“Later that day I got to thinking about relationships. There are those that open you up to something new and exotic, those that are old and familiar, those that bring up lots of questions, those that bring you somewhere unexpected, those that bring you far from where you started, and those that bring you back. But the most exciting, challenging and significant relationship of all is the one you have with yourself.” - Carrie Brashaw
Last year, Juniper and I started celebrating Valentine's day with a little 'love yourself' ritual. It was a really beautiful and memorable moment. And I have a sneaking feeling that these love yourself rituals that we will continue to share will become permanently etched into my soul. My hope is that she experiences the same consequence.
My intention in creating this for her was/is to counteract the subliminal social message that she will internalize for years to come - that Valentine's day is a day to celebrate romantic love. I don't want her to grow into young womanhood with the idea that she needs to have a Valentine (read: romantic relationship) in order to be happy on that day. I want her to know that regardless of relationship status, that she is loved by her family, her friends and most importantly, by herself.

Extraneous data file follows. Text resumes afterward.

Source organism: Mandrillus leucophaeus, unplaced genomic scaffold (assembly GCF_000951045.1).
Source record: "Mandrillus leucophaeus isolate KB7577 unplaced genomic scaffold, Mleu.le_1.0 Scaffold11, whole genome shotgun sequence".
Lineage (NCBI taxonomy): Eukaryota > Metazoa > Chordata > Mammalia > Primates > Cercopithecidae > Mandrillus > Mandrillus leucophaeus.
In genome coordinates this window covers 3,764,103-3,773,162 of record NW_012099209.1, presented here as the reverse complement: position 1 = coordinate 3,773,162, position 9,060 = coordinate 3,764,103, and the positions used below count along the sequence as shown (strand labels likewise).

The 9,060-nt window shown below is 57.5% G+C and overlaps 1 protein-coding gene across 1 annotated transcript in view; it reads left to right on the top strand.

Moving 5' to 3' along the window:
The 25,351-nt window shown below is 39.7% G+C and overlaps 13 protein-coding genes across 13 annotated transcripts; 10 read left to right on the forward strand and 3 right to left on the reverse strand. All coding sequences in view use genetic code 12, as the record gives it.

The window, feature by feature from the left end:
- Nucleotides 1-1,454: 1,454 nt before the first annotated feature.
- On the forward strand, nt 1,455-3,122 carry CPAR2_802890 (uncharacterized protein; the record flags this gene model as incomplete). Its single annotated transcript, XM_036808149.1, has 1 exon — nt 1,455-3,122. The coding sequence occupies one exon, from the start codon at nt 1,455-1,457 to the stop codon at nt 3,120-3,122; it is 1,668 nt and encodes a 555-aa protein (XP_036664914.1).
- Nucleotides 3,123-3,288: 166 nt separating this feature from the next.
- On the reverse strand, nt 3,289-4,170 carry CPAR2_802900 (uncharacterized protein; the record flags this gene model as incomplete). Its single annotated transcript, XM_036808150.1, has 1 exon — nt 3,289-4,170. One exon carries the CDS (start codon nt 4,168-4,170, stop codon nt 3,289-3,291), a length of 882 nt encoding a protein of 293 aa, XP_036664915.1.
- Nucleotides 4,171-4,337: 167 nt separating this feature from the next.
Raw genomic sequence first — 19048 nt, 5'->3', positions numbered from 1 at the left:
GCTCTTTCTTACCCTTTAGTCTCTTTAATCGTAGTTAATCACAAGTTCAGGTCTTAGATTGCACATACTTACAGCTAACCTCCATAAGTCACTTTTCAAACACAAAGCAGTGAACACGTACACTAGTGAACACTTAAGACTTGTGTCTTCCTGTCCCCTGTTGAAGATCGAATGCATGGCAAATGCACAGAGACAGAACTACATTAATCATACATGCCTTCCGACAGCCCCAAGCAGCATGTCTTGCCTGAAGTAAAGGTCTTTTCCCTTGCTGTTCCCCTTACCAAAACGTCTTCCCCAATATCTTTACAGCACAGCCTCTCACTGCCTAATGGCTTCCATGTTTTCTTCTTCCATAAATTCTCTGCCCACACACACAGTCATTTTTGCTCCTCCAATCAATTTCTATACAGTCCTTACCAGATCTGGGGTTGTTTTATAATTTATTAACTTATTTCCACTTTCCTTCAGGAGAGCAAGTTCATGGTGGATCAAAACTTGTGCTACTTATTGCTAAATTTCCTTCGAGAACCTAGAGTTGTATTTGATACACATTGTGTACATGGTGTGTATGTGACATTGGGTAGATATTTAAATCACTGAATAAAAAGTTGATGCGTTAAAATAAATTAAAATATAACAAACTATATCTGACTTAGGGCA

Some of you will think I'm anti-romance. I'm not. I like romance. I like kissing, and making out, and getting flowers and chocolate... but over the years I've learned that the most important love that one can hold, is the love of self (less in a narcissistic way, and much more in a healthy way). If you can love (and respect) yourself first, all other loves will fall in order.
This year, Juniper and I are adding a new element to our ritual. Inspired by my gal, Amanda De Cadenet's The Conversation "Flip February", we're incorporating the power of the selfie. #loveselfie
On a somewhat similar note, as I was helping Juniper craft the valentines that she wanted to give to her schoolmates, I noticed her doing something that I remember doing when I was a young girl. I don't remember doing it as young as 5, but I guess the cliche "kids are growing up faster these days" might superficially explain things.
She was judging.
I found her telling me that so-and-so was not going to get a sparkly heart decoration because she's not their friend. Or because they had "green snot coming out [their] nose all the time and [they] never did anything to make it better."
I don't think it was mean-hearted at all. Just an outward manifestation of her true feelings. I mean, it's only natural to be drawn to, like, and be friends with some people, more than and/or not others. So I told her that it's okay that she felt that way. But that every one - EVERY ONE - has something special about them - something to love. And that Valentine's day was a day to celebrate love. So as we continued to decorate the valentines the way she wanted, we also listed the one (or more) things about her classmates that she likes.
It turns out the one kid she's not friends with, likes to dance. And although Juniper and this kid don't really hang out, Juniper likes that this kid likes to dance just like her. And that kid with the green snot? That kid is fun.
So I guess the Valentine's 'love yourself' ritual has organically grown to not only focus on loving ourselves authentically, in the moment. But to also challenge us to reflect on how we love all the people in our lives.